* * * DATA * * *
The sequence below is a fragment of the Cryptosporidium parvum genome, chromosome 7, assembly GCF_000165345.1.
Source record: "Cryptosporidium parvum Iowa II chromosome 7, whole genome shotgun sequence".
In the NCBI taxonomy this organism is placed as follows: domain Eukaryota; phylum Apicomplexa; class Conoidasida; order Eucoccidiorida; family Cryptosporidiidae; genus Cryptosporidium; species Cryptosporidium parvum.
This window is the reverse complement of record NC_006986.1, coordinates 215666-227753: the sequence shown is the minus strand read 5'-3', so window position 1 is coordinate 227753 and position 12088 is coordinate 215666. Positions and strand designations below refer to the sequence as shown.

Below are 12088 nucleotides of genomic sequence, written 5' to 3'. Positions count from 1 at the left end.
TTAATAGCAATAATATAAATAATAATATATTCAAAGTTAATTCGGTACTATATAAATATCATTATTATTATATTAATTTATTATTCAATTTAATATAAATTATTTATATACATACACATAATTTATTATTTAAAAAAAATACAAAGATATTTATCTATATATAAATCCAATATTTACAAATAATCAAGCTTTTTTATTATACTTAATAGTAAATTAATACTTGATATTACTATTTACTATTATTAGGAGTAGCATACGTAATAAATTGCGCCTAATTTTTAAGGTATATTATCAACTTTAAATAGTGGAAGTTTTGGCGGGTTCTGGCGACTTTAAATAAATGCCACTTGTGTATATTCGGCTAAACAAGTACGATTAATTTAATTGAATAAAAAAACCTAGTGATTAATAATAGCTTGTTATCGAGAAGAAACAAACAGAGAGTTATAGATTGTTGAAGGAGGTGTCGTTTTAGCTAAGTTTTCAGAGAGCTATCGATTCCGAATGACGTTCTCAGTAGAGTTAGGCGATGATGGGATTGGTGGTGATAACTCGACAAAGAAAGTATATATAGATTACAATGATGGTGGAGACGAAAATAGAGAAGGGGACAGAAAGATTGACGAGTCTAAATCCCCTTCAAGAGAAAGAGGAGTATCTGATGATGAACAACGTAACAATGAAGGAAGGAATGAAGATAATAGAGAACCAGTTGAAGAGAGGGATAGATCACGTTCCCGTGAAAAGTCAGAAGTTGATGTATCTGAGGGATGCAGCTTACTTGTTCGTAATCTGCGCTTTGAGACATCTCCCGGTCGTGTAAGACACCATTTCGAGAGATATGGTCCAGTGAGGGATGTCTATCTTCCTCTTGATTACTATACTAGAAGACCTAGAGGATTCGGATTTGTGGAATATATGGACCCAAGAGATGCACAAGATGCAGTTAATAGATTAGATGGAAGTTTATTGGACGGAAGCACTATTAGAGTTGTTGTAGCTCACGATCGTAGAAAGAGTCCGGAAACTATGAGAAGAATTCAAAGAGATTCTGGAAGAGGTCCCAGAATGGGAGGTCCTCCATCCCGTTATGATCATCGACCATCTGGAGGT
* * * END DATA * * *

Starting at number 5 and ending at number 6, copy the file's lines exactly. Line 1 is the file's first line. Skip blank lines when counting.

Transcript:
Below are 12088 nucleotides of genomic sequence, written 5' to 3'. Positions count from 1 at the left end.
TTAATAGCAATAATATAAATAATAATATATTCAAAGTTAATTCGGTACTATATAAATATCATTATTATTATATTAATTTATTATTCAATTTAATATAAATTATTTATATACATACACATAATTTATTATTTAAAAAAAATACAAAGATATTTATCTATATATAAATCCAATATTTACAAATAATCAAGCTTTTTTATTATACTTAATAGTAAATTAATACTTGATATTACTATTTACTATTATTAGGAGTAGCATACGTAATAAATTGCGCCTAATTTTTAAGGTATATTATCAACTTTAAATAGTGGAAGTTTTGGCGGGTTCTGGCGACTTTAAATAAATGCCACTTGTGTATATTCGGCTAAACAAGTACGATTAATTTAATTGAATAAAAAAACCTAGTGATTAATAATAGCTTGTTATCGAGAAGAAACAAACAGAGAGTTATAGATTGTTGAAGGAGGTGTCGTTTTAGCTAAGTTTTCAGAGAGCTATCGATTCCGAATGACGTTCTCAGTAGAGTTAGGCGATGATGGGATTGGTGGTGATAACTCGACAAAGAAAGTATATATAGATTACAATGATGGTGGAGACGAAAATAGAGAAGGGGACAGAAAGATTGACGAGTCTAAATCCCCTTCAAGAGAAAGAGGAGTATCTGATGATGAACAACGTAACAATGAAGGAAGGAATGAAGATAATAGAGAACCAGTTGAAGAGAGGGATAGATCACGTTCCCGTGAAAAGTCAGAAGTTGATGTATCTGAGGGATGCAGCTTACTTGTTCGTAATCTGCGCTTTGAGACATCTCCCGGTCGTGTAAGACACCATTTCGAGAGATATGGTCCAGTGAGGGATGTCTATCTTCCTCTTGATTACTATACTAGAAGACCTAGAGGATTCGGATTTGTGGAATATATGGACCCAAGAGATGCACAAGATGCAGTTAATAGATTAGATGGAAGTTTATTGGACGGAAGCACTATTAGAGTTGTTGTAGCTCACGATCGTAGAAAGAGTCCGGAAACTATGAGAAGAATTCAAAGAGATTCTGGAAGAGGTCCCAGAATGGGAGGTCCTCCATCCCGTTATGATCATCGACCATCTGGAGGT